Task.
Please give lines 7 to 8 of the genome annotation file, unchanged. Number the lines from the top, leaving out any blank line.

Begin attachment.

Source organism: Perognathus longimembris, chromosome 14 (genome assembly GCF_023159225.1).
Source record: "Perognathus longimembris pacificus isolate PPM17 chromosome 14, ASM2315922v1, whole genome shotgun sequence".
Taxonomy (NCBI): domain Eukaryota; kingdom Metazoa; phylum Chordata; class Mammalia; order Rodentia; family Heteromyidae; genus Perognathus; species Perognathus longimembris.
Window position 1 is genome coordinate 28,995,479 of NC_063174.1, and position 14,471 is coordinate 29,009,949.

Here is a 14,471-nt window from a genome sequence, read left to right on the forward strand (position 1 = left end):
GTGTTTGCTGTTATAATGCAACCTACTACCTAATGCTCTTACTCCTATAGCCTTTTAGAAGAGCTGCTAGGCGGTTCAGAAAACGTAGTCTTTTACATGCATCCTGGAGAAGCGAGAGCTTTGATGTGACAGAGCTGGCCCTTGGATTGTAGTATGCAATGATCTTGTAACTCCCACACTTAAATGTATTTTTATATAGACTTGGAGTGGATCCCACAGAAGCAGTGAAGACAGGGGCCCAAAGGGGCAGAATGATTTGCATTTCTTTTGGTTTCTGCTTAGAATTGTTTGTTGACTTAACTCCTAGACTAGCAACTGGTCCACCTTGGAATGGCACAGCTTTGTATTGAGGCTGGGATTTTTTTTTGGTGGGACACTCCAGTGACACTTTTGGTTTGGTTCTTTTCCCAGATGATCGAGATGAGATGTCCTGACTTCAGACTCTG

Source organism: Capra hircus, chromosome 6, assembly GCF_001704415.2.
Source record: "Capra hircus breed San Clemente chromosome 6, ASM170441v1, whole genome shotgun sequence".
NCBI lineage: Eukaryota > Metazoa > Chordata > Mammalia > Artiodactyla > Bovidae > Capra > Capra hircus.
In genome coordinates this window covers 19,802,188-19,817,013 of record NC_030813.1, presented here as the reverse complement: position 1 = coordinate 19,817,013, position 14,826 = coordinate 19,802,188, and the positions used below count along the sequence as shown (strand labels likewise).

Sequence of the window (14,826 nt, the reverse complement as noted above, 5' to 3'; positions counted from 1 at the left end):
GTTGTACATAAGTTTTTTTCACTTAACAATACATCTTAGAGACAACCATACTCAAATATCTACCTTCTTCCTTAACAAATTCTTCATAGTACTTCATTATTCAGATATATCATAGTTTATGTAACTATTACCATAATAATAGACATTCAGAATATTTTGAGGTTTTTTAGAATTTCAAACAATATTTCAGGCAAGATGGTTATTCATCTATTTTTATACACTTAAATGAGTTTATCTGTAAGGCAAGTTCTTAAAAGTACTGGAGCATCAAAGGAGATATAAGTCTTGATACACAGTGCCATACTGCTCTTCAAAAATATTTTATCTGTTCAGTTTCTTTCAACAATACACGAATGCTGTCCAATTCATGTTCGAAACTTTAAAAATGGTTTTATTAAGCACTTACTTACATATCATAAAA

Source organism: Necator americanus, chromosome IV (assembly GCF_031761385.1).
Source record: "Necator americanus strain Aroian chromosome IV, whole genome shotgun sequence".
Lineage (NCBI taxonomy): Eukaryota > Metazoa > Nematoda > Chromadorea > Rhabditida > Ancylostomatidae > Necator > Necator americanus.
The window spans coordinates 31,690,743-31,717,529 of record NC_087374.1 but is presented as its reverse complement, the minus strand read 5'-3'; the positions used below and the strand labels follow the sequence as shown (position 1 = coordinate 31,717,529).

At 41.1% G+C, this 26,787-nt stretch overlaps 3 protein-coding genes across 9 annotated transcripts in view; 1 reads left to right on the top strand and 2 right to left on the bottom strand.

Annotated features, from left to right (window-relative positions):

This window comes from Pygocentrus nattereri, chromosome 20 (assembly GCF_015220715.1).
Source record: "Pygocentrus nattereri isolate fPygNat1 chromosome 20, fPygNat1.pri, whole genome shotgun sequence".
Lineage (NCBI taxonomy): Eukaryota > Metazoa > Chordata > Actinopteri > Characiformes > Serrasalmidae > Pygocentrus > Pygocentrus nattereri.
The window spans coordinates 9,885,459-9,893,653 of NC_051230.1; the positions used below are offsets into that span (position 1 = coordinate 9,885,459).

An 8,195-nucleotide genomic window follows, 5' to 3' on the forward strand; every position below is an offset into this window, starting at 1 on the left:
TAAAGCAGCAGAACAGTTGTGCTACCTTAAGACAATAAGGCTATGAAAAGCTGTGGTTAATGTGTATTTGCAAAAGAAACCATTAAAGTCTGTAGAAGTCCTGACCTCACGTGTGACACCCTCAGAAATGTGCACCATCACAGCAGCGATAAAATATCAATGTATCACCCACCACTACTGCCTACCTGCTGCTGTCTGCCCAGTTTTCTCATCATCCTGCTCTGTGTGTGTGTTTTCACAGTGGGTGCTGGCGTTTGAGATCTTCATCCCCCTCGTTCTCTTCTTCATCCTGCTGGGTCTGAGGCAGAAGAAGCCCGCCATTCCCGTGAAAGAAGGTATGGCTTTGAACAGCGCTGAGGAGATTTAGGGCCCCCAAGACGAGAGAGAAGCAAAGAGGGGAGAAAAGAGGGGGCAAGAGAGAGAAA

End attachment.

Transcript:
Source organism: Capra hircus, chromosome 6, assembly GCF_001704415.2.
Source record: "Capra hircus breed San Clemente chromosome 6, ASM170441v1, whole genome shotgun sequence".